Restaurant review

Smiles all around thanks to the delicious cuisine of the Moody Cafe Vin Bar

Moody Cafe Vin Bar is on the ground floor of an iconic Cork City building, dating back to 1900. Nestled in a Y-shaped junction at the foot of Summerhill North and Lower Glanmire Road, the charming red-brick oddity , sporting an elegant little topped with a lead roof, is shaped like an arrowhead that tapers to a ‘point’, looking towards MacCurtain St and the city centre.

For decades Summerhill North served as the boundary of Cork’s ‘bohemian quarter’, formerly the grand Georgian and Victorian houses of Wellington Road and St Luke’s, becoming the flats and bedrooms of struggling artists and musicians; Kent Station is just 500 meters further along Lower Glanmire Road, an area that has long had the sleazy look of urban railway stations and their surroundings.

But Cork is constantly changing, getting richer and richer. These lovely old St Luke’s houses are being converted into salubrious family homes while the area around Kent Station is now bristling with gleaming and gleaming newly built commercial buildings.

Photo: Denis Minihane.

A tapas and wine bar in this corner of the country finally makes sense. (Moody’s also operates as a daytime cafe.) We’re saving plenty of outdoor seating for future alfresco evenings in the sun but, on a Sunday night designed for chills, the inside is your only man.

Magnificent original red bricks are on display; all other walls and ceilings are matte black — liberally adorned with prints following a vaguely pop-art theme, with Banksy featuring prominently, and slogans, epigrams, and doodles filling in the remaining gaps. The overall effect is to find the “fun” in the funky, cheerful space that doesn’t take itself too seriously.

Of nine dinners we sign up for during the evening, all but one include parents and offspring; ranging from our 11 year old up to offspring north of 40, some parents up to 70 – diverse demographics speaking of the truly welcoming vibe, all ages completely relaxed and at home.

Albóndigas (beef and pork) with tomato and red pepper sauce and grilled Manchego cheese.
Albóndigas (beef and pork) with tomato and red pepper sauce and grilled Manchego cheese.

Meatballs are among La Daughter’s favorite dishes, so she doesn’t look past the Albóndigas (beef and pork) with tomato and red pepper sauce and grilled Manchego cheese. The meatballs are savory if a bit dense, seemingly without the traditional breadcrumbs to aid aeration, but an excellent rich, sweet sauce lifts heavily and sinfully, sweet and salty fondant Manchego gets the dish successfully on the line. arrival, LD mopping up the sauce with crispy whole-grain baguette.

The comforting Patatas Bravas are cubes of crispy fried potatoes, covered with spicy Bravas tomato sauce and more fondant Manchego.

Cangrejo and Gambas al Ajillo
Cangrejo and Gambas al Ajillo

The current wife has Cangrejo y Gambas al Ajillo, succulent crab claws and meaty tiger prawns, swimming in garlic butter and bravas sauce, to be mopped up with a baguette.

Chorizo ​​al sidra is cider-braised chorizo, vinegar-marinated tomatoes and cucumbers providing a crisp, tangy counterpoint to the tangy, meaty chorizo ​​and lush peppery cooking liquor, with more baguette for soaking.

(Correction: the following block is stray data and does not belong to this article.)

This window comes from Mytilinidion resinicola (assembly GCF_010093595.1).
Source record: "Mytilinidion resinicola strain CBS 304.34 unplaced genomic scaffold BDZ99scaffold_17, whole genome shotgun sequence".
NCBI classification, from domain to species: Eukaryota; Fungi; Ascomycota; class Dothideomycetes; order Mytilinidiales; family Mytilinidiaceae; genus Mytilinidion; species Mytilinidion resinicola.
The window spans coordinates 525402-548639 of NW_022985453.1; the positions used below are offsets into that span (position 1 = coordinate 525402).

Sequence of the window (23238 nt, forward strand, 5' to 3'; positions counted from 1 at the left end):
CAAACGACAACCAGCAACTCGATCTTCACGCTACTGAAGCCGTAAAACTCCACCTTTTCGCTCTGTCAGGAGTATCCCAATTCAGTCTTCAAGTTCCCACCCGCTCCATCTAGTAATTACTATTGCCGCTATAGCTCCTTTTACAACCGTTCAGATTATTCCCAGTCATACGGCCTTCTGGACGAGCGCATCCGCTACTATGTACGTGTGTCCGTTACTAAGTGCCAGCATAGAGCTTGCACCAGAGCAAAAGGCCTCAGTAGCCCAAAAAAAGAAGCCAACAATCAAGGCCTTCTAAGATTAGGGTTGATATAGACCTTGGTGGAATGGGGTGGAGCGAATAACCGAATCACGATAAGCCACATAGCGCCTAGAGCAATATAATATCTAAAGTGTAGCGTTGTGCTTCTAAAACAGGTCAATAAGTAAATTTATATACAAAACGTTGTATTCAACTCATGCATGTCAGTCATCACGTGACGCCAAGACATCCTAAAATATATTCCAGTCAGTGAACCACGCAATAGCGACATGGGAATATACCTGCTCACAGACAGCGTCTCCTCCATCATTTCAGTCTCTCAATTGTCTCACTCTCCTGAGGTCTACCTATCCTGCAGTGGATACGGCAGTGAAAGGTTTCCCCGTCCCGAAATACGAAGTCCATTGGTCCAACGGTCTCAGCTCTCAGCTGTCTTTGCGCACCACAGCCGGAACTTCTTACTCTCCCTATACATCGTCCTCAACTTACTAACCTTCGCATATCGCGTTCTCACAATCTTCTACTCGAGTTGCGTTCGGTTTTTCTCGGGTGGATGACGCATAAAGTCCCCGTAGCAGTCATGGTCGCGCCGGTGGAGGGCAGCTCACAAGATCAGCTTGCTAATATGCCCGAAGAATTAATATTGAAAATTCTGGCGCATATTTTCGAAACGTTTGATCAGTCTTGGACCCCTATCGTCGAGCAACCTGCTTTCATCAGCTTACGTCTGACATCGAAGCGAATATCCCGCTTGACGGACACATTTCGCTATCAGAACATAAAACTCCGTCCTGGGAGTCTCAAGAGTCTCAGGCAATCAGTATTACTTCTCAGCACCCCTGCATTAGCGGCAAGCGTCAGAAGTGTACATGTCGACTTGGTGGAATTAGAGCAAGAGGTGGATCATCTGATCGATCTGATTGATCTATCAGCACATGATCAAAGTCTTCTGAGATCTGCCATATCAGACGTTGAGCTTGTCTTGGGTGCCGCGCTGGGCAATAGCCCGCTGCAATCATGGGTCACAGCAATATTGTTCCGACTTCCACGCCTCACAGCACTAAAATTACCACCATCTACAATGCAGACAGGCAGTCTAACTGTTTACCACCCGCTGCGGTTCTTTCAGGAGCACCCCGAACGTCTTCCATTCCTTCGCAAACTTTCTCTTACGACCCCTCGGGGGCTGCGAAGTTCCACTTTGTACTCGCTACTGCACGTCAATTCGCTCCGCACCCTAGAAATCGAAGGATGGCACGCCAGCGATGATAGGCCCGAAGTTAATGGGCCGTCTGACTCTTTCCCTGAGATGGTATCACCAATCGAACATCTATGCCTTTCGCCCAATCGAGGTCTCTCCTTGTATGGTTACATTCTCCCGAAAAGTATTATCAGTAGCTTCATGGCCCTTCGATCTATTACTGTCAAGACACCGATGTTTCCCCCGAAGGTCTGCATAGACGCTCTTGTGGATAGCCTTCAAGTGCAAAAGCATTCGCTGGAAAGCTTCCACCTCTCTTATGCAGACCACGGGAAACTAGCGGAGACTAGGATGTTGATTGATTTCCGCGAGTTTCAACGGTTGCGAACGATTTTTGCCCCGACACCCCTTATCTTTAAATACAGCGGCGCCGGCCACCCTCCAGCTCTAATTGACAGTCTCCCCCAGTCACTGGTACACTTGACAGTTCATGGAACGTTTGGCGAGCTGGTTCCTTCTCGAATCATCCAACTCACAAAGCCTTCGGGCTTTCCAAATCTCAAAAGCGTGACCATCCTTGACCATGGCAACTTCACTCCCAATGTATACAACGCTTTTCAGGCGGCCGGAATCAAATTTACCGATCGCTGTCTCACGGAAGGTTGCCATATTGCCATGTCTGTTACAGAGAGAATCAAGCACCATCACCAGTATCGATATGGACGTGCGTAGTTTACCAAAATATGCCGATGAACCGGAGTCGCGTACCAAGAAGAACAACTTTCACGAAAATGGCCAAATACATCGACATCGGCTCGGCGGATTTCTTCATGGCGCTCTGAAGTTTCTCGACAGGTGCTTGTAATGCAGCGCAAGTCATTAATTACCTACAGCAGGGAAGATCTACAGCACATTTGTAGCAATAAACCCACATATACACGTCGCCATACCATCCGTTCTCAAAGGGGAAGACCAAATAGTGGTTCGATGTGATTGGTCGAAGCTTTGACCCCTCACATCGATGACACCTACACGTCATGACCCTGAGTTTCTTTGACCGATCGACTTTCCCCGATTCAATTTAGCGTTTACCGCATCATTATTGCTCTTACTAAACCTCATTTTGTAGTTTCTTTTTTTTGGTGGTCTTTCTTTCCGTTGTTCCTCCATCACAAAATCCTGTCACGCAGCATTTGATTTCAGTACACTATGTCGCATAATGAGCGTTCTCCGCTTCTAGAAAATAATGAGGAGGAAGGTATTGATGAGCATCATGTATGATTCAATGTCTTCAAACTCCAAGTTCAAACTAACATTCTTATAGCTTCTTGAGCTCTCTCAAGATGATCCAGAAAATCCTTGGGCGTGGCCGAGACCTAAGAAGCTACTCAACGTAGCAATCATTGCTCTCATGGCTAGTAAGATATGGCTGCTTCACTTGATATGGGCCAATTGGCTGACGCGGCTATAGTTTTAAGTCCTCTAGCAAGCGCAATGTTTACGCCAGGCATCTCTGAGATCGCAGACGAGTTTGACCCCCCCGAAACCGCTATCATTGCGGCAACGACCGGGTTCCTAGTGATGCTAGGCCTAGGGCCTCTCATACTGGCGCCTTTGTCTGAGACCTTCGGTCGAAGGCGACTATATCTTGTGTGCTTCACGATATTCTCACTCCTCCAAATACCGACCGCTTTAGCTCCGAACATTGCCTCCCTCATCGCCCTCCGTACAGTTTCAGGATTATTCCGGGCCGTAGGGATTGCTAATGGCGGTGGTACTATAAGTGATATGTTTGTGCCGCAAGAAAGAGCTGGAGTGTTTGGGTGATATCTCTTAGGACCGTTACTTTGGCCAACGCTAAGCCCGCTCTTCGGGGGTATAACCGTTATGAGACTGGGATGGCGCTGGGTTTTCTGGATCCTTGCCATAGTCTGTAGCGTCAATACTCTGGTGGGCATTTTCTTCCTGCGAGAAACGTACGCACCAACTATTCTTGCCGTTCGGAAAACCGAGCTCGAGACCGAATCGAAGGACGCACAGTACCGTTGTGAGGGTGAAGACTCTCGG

Chorizo ​​al Sidra
Chorizo ​​al Sidra

Pera Caramelizada con Queso Azul, is sweet, grainy, caramelized pear and sweet-salty whipped blue cheese on a toasted, yes, wholemeal baguette. A delicious combination, almost like a cake in taste and texture, but we’re starting to reach the bursting point with high fiber bread. The accompanying arugula leaves are dressed in super sweet balsamic vinegar.

The Ensalada de Sandia y Pepino is refreshing: watermelon, cucumber and feta tossed with arugula, but again, the cloying balsamic adds an unnecessary extra sweetness. The Spanish culinary pantry is full of superb vinegars; a good sherry vinegar would have nicely topped off this clever combo.

Chocolate tart and orange ice cream
Chocolate tart and orange ice cream

Heartbroken to learn that Gateau Basque is no longer on the menu, we enjoy a delicious chocolate torte on a chocolate biscuit base with creamy orange ice cream.

Moody’s Crema Catalana is not unpleasant, but the pastry cream is overcooked and grainy, the layer of flambé caramelized sugar too thick; what should shatter like fine crystal with a light tap of a spoon, instead holds firm, like ice on a frozen puddle.

Catalan cream
Catalan cream

The drinks menu is pleasantly innovative, including craft beers and cava, though a smart, left-wing wine list can be rather singular, particularly a selection of reds veering emphatically towards full-bodied and tannic. Our Croatian Refosco (Veralda 2016) is way too hot on arrival but, revived after 10 minutes in ice water, reveals itself as a crisp wine with lush, juicy red and black fruits and a grippy finish.

The room for improvement on the menu is a matter of small tweaks rather than drastic surgery and we greatly appreciate the overall offering. Only open since December 2020, and interrupted by multiple closures, they are now finding their feet and a much sharper menu is about to be unveiled, including more premium local produce. The wine list is off to a good start, just needing to broaden its horizons, and the service is enthusiastic, knowledgeable and very friendly. All in all, mark Moody’s as a true keeper!

The verdict

Food: 7.5

Services: 8

Value: 8

Atmosphere: 8.5

Tab: Including Food, Soft Drinks, Coffee and Wine, €106 (Excluding tip)

Moody Cafe Wine Bar

  • Tower Building, 1-2 Lower Glanmire Road, Cork City, T23 XWY9
  • (021) 241 8041
  • Opening hours: 9am-11pm, seven days a week